Nottinghamshire Trading Standards were Highly Commended as a close runner up and against a weaker field of entrants could have been winners. Their application had many similar factors to SRS. Focusing on an online seller, Angel Diamonds, Nottinghamshire picked up a complaint about items described and sold as “Platinum, Hallmarked Pt 950” and diamonds. The small print added “Lab created diamonds” but even so the NAJ member who reported this site found the pricing of the items between £80 and £600 concerning. Two items test purchased for a total £50 would have had a value of £8,000 if they had been as described. But the vulnerable consumer who rarely buys fine jewellery may have no idea that that is the case. This is proven by the sad fact that out of 58 purchasers identified and advised that they had been cheated by Angel Diamonds, only six were prepared to step forward as a witness. Many of the remaining victims did not want the information to be revealed publicly.

Both the Welsh and the Nottinghamshire cases demonstrate yet again the importance of hallmarking enforcement and the need to follow through one-off complaints. So many strong Touchstone entries are the outcome of following up one small query. The NAJ and their members are keen to support hallmarking and regularly have infringements to report. They are now advised to contact Citizens Advice (which accepts complaints on this area from businesses as well as individuals) and add the complaints to the National Database so that Trading Standards have visibility of all actual or suspected infringements reported and can take appropriate action. The link for this is on the British Hallmarking Council website.
Organised crime

A further entry from Birmingham Trading Standards was in a league of its own. This was a hallmarking case that ranks alongside the top three cases in hallmarking during the last 125 years. It is as important as the Lyon and Twinham, Alan Shindler and Ashley-Russell cases.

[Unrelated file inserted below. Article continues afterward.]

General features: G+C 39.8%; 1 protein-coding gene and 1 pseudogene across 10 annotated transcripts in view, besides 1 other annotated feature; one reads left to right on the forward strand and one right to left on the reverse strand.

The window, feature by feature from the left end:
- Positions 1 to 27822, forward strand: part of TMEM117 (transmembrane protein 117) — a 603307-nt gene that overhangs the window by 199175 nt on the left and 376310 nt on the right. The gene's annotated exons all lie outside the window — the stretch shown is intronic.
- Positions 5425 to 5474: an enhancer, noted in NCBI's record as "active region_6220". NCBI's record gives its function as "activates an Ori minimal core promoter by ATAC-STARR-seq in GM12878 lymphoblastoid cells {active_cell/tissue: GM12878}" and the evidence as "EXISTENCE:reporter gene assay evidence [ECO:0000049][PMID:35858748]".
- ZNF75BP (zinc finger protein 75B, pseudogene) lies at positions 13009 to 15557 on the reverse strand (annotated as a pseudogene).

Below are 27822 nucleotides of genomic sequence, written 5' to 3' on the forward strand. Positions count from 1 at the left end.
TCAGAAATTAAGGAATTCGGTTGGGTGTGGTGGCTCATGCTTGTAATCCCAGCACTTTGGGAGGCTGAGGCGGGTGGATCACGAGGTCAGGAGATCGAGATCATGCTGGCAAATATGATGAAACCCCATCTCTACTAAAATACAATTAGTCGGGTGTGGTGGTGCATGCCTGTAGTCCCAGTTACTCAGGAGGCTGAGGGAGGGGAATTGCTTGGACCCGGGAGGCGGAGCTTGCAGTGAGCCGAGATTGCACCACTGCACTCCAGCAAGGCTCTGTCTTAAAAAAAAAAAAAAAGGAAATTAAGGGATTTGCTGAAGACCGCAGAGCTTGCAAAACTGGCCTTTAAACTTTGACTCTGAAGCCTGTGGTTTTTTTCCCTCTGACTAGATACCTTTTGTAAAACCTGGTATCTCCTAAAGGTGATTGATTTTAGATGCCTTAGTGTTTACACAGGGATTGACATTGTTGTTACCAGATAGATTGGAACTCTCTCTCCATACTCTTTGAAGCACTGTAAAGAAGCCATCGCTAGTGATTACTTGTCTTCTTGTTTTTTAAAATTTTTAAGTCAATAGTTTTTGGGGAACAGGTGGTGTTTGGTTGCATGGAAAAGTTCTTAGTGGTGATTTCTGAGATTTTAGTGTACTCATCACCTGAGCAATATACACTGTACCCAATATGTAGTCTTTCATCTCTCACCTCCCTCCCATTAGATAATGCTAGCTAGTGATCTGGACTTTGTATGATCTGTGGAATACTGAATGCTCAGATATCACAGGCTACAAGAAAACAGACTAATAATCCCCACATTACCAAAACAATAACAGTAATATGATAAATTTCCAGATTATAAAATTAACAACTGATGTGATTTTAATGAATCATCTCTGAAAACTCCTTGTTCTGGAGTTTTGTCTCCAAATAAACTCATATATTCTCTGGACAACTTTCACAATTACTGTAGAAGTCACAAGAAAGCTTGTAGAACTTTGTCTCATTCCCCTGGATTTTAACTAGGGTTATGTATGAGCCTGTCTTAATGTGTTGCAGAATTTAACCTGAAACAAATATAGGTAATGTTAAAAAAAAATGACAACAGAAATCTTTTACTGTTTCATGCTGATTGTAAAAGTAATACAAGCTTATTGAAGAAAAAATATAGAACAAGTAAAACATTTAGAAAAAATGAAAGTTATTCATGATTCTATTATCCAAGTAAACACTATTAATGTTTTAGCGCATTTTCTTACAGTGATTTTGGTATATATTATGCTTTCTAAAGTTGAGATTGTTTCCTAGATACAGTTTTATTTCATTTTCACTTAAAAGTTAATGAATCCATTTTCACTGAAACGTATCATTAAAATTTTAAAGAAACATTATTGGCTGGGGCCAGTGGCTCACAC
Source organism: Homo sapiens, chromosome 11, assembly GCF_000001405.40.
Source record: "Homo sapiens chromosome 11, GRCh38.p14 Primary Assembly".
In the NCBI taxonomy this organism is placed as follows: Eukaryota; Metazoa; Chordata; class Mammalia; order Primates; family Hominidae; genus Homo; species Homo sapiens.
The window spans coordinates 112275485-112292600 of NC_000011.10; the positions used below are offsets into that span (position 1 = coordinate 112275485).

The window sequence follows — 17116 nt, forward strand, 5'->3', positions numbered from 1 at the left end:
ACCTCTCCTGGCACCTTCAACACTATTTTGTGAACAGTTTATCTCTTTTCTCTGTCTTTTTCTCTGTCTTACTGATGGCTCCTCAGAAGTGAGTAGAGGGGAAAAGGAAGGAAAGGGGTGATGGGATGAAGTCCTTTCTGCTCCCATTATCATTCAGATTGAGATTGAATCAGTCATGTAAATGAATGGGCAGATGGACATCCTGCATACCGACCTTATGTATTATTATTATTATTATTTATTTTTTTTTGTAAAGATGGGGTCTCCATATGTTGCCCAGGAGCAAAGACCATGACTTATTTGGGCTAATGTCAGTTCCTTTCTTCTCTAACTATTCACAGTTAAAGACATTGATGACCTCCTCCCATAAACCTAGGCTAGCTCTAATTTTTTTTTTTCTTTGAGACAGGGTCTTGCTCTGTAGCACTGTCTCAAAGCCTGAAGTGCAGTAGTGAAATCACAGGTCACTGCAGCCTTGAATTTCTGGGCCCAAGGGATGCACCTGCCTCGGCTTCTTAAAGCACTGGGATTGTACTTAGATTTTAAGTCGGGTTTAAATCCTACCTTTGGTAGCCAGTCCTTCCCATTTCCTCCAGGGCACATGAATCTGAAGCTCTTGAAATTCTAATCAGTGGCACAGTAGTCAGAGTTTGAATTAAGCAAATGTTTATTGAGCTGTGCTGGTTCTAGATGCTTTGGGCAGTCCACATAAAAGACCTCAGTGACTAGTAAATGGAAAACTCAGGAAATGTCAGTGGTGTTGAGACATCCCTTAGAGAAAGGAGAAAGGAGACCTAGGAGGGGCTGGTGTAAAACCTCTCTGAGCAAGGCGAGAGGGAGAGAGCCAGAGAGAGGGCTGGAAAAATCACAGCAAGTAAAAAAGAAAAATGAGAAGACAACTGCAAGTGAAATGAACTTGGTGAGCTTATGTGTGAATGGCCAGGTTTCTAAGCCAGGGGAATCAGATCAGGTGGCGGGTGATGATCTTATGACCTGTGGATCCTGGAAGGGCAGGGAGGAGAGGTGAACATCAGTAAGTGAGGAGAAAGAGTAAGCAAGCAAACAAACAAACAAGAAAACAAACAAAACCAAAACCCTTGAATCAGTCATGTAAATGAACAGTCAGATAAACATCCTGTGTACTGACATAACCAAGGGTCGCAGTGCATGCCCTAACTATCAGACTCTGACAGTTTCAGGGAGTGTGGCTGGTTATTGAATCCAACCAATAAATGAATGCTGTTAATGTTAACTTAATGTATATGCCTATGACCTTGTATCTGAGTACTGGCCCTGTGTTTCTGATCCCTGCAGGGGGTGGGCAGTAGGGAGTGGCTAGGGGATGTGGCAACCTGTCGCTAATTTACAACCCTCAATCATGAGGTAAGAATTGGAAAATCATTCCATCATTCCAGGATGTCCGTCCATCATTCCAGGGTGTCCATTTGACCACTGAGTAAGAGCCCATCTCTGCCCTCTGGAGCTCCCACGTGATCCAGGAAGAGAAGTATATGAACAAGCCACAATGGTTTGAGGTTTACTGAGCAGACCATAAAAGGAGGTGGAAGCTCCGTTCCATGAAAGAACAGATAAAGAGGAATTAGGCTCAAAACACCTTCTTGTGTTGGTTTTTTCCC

The case detailed significant organised crime relating to fake gold bangles and an extensive, lengthy, high risk investigation which included covert surveillance, several search warrants and collaboration with police and other agencies. The activity merited a Special Award from the British Hallmarking Council.

The case delivered by Birmingham for which a one off Special Award was presented by the British Hallmarking Council demonstrates the value of following up complaints fully only too clearly. A complaint from a jeweller who took some allegedly 22carat bangles to be melted and discovered them not to be 22ct throughout but heavily plated over a base metal core, led to a four year investigation and a nine week trial in the Crown Court. The commitment, courage and determination of the Birmingham team uncovered crimes including fraud to a value assessed between £300,000 and £500,000, modern slavery practices and witness intimidation. This was far from a typical, careless entrepreneur buying a few pieces of jewellery in bulk from China and reselling on eBay without undertaking any due diligence on the product. This was deliberate, large scale, organised crime with no feelings for the vulnerable customers, many of them known personally to the criminals. As in so many cases, if that one complaint had not been followed up so diligently and tenaciously by Trading Standards many more unsuspecting victims would be being defrauded and the criminals would still be free.
The Touchstone Award was introduced to raise awareness of the importance of hallmarking. Every year the applications underline time and time again how crucial it is that this practice which is nearly 700 years old is still enforced and every year the applications demonstrate that that one single query or complaint could be just the tip of a massive iceberg.

Applications for Touchstone 2020 opened on 2 January 2020. The application form and details of how to apply are available on the British Hallmarking Council’s website.